A combination of outreach, HIV testing and counseling, access to sterile syringes and drug substitution therapies have been credited with stabilizing HIV rates in other international settings, the study noted. The researchers conclude that a scale-up of needle exchange and other harm-reduction programs, particularly in prisons, is necessary to prevent an HIV epidemic in Afghanistan.


'/>"/>
Contact: Debra Kain
ddkain@ucsd.edu
619-543-6163
University of California - San Diego
Source:Eurekalert

Related medicine news :

1. Women With A High-Risk Of Cardiovascular Disease Under treated
2. Success Of Preventable High-Risk HPV Infections With Vaccines May Vary
3. Doctors Do Not Excise Sufficient Caution While Prescribing High-Risk Drugs
4. Study Revels That Women Of Italy Are High-Risk Drinkers
5. Intense Cessation Treatment Proves Successful in High-Risk Smokers
6. New Placenta Screening for High-risk Pregnancies
7. Aspirin may Help to Prevent Colon Cancer in High-risk Individuals
8. High-risk Sexual Behavior Adolescents Attract Peers With Similar Attitudes
9. High-risk Patients Need Better Guidance on What is and Isnt a Heart Attack
10. Teenagers Take More Risk-Taking Behaviors In The Company Of Same Sex Friends
11. Dieting Behaviors Changed Among Weight Losers
Post Your Comments:
*Name:
*Comment:
*Email:
(Date:10/12/2017)... ... October 12, 2017 , ... CitiDent ... sleep apnea using cutting-edge Oventus O2Vent technology. As many as 18 million ... by frequent cessation in breathing. Oral appliances can offer significant relief to about ...
(Date:10/12/2017)... ... October 12, 2017 , ... The ... demand of today’s consumer and regulatory authorities worldwide. From Children’s to Adults 50+, ... to meet the highest standard. , These products are also: Gluten Free, ...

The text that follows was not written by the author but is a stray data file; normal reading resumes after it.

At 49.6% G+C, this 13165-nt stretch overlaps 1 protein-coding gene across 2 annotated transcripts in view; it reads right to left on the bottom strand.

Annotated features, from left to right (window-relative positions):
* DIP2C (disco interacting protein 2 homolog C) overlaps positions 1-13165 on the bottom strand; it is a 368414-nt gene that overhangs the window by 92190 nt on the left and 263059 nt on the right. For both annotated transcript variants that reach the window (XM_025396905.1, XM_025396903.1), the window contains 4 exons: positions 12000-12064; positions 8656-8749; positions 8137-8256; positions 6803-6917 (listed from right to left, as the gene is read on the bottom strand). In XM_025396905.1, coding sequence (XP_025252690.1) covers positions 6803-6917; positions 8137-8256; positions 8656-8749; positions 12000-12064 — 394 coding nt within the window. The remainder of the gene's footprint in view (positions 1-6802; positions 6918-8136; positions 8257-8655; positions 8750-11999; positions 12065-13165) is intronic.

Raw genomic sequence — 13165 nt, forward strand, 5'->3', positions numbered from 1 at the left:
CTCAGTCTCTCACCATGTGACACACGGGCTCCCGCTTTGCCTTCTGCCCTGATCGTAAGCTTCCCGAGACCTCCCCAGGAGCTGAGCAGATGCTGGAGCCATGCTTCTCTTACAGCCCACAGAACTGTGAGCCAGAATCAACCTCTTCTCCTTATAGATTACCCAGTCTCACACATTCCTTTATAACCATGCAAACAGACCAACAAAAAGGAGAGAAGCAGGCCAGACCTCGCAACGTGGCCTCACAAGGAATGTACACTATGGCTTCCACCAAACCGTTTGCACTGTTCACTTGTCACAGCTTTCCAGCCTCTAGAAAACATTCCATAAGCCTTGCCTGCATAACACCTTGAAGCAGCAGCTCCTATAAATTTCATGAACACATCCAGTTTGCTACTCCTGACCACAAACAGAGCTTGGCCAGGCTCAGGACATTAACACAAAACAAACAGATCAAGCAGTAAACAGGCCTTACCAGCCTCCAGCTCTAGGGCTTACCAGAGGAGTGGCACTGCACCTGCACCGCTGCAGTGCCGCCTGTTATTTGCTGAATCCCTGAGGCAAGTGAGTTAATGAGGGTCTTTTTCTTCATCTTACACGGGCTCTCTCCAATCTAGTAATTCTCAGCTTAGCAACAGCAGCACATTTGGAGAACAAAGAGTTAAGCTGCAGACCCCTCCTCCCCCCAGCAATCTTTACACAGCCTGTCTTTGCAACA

(Date:10/12/2017)... ... October 12, 2017 , ... The American College of Medical Informatics (ACMI) will ... during the Opening Session of AMIA’s Annual Symposium in Washington, D.C. AMIA’s Annual ... F. Collen, a pioneer in the field of medical informatics, this prestigious award is ...
(Date:10/12/2017)... ... October 12, 2017 , ... Information about the technology: ... develop to enable prevention of a major side effect of chemotherapy in children. ... pediatric patients. For cisplatin, hearing loss is FDA listed on-label as a dose ...
(Date:10/12/2017)... Malvern, PA (PRWEB) , ... October 12, 2017 , ... ... is the recipient of a 2017 Folio Magazine Eddie Digital Award for ‘Best ... New York City on October 11, 2017. , The annual award competition recognizes editorial ...
Breaking Medicine News(10 mins):
(Date:10/2/2017)... Fla. , Oct. 2, 2017  AllianceRx Walgreens ... company formed by Walgreens and pharmacy benefit manager Prime ... its new brand, which included the unveiling of new ... , as well as at a few other ... the new brand to patients, some of whom will ...
(Date:9/28/2017)... 28, 2017 Cohen Veterans Bioscience and Early ... of wearable and home sensors for real-time monitoring of ... Foundation, a nonprofit organization focused on disruptive health solutions ... affordable analytical system to record and integrate behavioral, cognitive, ... ...
(Date:9/25/2017)... 2017  EpiVax, Inc., a leader in the ... today announced the launch of EpiVax Oncology Inc., ... therapeutic cancer vaccines. EpiVax has provided $500,000 in ... enabling technologies to the new precision immunotherapy venture. ... Oncology as Chief Executive Officer. Gad brings over ...
Breaking Medicine Technology: